Lieutenant T. James Crotty is cited for outstanding service in connection with operations against enemy Japanese forces in the Pacific War Area from October 1941 to May 1942. Highly skilled in the handling of explosives, Lieutenant Crotty ably supervised the demolition of the U.S.S. Sea Lion, together with other naval, military, and important civilian establishments to prevent them from falling into the hands of the enemy during the evacuation of Manila and the Cavite Navy Yard areas in December 1941. Subsequently attached to the U.S.S. Quail as Executive Officer, he rendered invaluable assistance to his ship during mine-sweeping operations and the bombardment of the west coast of Bataan and, returning to Fort Mills as Adjutant of the Headquarters Guard Battalion, continued to discharge his responsibilities under extremely hazardous conditions until the capitulation of the forts in the Manila Bay area. By his courage, marked professional ability and unswerving devotion to duty throughout this critical period, Lieutenant Crotty served to inspire all who observed him and upheld the highest traditions of the United States Naval Service.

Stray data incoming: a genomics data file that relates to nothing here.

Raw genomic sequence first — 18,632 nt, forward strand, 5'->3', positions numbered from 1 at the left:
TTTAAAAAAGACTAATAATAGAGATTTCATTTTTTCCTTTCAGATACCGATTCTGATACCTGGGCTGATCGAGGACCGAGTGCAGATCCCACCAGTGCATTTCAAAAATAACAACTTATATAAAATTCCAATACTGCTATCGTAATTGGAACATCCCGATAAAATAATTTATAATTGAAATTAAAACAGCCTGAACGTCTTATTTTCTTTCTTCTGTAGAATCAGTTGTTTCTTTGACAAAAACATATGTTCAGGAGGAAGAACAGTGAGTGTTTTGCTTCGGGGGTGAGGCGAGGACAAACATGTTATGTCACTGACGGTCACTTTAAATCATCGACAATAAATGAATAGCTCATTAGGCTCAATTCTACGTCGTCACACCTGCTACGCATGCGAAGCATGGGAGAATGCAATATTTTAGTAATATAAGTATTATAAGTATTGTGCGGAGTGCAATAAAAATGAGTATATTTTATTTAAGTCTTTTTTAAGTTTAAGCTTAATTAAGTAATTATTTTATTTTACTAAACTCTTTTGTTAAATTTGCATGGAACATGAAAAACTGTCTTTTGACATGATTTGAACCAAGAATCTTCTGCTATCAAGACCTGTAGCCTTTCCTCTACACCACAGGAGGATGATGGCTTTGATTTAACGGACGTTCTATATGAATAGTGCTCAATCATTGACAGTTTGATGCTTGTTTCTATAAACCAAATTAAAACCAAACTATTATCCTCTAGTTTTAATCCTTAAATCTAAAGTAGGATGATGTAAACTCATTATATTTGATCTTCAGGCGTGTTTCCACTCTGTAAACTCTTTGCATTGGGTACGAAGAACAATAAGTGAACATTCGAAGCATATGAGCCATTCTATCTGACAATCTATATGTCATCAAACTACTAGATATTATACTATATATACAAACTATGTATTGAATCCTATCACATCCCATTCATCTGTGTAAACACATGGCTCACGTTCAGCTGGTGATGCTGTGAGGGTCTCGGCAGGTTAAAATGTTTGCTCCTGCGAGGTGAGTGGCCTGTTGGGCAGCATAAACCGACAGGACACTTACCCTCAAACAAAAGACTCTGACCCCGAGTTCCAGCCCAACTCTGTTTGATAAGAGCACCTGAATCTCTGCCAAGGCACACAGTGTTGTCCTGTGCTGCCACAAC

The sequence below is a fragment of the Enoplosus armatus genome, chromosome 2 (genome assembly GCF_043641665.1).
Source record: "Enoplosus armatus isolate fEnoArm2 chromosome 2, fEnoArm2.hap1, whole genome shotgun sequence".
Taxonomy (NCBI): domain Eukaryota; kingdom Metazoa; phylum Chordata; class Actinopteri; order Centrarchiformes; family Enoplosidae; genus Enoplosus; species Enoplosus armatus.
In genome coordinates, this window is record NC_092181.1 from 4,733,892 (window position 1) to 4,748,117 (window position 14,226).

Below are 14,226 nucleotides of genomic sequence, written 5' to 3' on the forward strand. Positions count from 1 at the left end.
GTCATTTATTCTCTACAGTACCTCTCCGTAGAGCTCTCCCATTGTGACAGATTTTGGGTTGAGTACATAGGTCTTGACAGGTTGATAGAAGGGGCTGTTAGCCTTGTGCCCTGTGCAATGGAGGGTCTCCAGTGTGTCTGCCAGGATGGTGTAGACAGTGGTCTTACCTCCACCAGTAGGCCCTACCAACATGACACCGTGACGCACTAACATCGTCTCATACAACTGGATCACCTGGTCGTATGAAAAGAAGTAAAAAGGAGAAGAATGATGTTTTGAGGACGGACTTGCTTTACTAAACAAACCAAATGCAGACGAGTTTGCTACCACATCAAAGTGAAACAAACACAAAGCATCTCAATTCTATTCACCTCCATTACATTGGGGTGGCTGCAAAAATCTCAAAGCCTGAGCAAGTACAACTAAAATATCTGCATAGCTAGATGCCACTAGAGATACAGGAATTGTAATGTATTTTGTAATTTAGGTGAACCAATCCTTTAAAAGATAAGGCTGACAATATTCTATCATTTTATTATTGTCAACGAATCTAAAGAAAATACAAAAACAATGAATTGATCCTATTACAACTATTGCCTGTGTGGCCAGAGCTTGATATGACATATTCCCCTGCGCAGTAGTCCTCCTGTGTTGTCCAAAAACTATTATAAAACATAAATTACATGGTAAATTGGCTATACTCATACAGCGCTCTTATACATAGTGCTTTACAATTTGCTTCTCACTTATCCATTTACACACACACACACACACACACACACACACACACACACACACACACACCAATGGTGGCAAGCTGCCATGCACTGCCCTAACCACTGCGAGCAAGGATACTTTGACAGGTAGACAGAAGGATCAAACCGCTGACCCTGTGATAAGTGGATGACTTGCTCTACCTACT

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  • Maka Photo

    Joseph M. Maka

    Class of 1964

    Bronze Star with Combat Distinguishing Device

    For service as set forth in the following Citation: